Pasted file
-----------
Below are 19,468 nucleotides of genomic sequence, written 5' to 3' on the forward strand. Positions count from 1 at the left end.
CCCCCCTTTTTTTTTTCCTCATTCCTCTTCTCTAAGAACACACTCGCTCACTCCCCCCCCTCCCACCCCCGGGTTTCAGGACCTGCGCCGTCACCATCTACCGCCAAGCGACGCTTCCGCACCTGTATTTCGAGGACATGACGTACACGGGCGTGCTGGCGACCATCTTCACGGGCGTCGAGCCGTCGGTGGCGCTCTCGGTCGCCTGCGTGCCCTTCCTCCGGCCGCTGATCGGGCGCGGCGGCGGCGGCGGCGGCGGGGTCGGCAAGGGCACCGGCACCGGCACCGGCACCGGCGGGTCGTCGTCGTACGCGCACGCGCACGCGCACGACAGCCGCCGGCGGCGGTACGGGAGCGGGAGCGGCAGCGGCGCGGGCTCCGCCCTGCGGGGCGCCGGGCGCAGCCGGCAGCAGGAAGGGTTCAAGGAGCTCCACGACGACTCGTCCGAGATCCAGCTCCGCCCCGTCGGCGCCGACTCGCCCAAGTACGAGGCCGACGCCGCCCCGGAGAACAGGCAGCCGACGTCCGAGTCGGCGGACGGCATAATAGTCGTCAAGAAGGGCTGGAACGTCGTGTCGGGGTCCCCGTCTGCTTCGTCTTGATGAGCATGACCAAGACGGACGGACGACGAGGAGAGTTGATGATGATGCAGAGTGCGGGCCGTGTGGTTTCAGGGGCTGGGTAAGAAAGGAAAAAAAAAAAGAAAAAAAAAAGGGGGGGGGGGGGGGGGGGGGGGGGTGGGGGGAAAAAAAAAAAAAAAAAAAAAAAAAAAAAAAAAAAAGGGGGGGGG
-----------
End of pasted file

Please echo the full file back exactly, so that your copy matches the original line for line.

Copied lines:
Below are 19,468 nucleotides of genomic sequence, written 5' to 3' on the forward strand. Positions count from 1 at the left end.
CCCCCCTTTTTTTTTTCCTCATTCCTCTTCTCTAAGAACACACTCGCTCACTCCCCCCCCTCCCACCCCCGGGTTTCAGGACCTGCGCCGTCACCATCTACCGCCAAGCGACGCTTCCGCACCTGTATTTCGAGGACATGACGTACACGGGCGTGCTGGCGACCATCTTCACGGGCGTCGAGCCGTCGGTGGCGCTCTCGGTCGCCTGCGTGCCCTTCCTCCGGCCGCTGATCGGGCGCGGCGGCGGCGGCGGCGGCGGGGTCGGCAAGGGCACCGGCACCGGCACCGGCACCGGCGGGTCGTCGTCGTACGCGCACGCGCACGCGCACGACAGCCGCCGGCGGCGGTACGGGAGCGGGAGCGGCAGCGGCGCGGGCTCCGCCCTGCGGGGCGCCGGGCGCAGCCGGCAGCAGGAAGGGTTCAAGGAGCTCCACGACGACTCGTCCGAGATCCAGCTCCGCCCCGTCGGCGCCGACTCGCCCAAGTACGAGGCCGACGCCGCCCCGGAGAACAGGCAGCCGACGTCCGAGTCGGCGGACGGCATAATAGTCGTCAAGAAGGGCTGGAACGTCGTGTCGGGGTCCCCGTCTGCTTCGTCTTGATGAGCATGACCAAGACGGACGGACGACGAGGAGAGTTGATGATGATGCAGAGTGCGGGCCGTGTGGTTTCAGGGGCTGGGTAAGAAAGGAAAAAAAAAAAGAAAAAAAAAAGGGGGGGGGGGGGGGGGGGGGGGGGTGGGGGGAAAAAAAAAAAAAAAAAAAAAAAAAAAAAAAAAAAAGGGGGGGGG